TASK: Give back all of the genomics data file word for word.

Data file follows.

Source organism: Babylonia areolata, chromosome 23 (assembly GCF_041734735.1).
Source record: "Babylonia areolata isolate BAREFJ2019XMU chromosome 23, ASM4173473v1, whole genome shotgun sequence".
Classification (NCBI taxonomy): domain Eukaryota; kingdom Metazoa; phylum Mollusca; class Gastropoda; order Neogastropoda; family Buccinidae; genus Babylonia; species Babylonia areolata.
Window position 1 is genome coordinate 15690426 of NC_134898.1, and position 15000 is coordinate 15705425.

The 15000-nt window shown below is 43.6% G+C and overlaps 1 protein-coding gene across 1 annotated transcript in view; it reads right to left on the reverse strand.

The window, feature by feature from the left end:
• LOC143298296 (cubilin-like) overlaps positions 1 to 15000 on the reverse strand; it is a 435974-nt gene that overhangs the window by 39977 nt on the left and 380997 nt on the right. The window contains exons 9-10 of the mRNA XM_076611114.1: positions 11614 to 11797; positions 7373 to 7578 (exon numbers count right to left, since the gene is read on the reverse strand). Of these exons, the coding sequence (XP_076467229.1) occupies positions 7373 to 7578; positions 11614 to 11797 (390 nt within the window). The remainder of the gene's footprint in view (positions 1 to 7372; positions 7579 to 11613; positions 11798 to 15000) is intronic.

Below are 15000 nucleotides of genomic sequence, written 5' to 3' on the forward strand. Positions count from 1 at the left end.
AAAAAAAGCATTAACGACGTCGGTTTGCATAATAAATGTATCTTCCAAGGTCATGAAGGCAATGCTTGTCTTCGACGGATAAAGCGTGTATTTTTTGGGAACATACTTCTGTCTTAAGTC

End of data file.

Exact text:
Source organism: Babylonia areolata, chromosome 23 (assembly GCF_041734735.1).
Source record: "Babylonia areolata isolate BAREFJ2019XMU chromosome 23, ASM4173473v1, whole genome shotgun sequence".
Classification (NCBI taxonomy): domain Eukaryota; kingdom Metazoa; phylum Mollusca; class Gastropoda; order Neogastropoda; family Buccinidae; genus Babylonia; species Babylonia areolata.
Window position 1 is genome coordinate 15690426 of NC_134898.1, and position 15000 is coordinate 15705425.

The 15000-nt window shown below is 43.6% G+C and overlaps 1 protein-coding gene across 1 annotated transcript in view; it reads right to left on the reverse strand.

The window, feature by feature from the left end:
• LOC143298296 (cubilin-like) overlaps positions 1 to 15000 on the reverse strand; it is a 435974-nt gene that overhangs the window by 39977 nt on the left and 380997 nt on the right. The window contains exons 9-10 of the mRNA XM_076611114.1: positions 11614 to 11797; positions 7373 to 7578 (exon numbers count right to left, since the gene is read on the reverse strand). Of these exons, the coding sequence (XP_076467229.1) occupies positions 7373 to 7578; positions 11614 to 11797 (390 nt within the window). The remainder of the gene's footprint in view (positions 1 to 7372; positions 7579 to 11613; positions 11798 to 15000) is intronic.

Below are 15000 nucleotides of genomic sequence, written 5' to 3' on the forward strand. Positions count from 1 at the left end.
AAAAAAAGCATTAACGACGTCGGTTTGCATAATAAATGTATCTTCCAAGGTCATGAAGGCAATGCTTGTCTTCGACGGATAAAGCGTGTATTTTTTGGGAACATACTTCTGTCTTAAGTC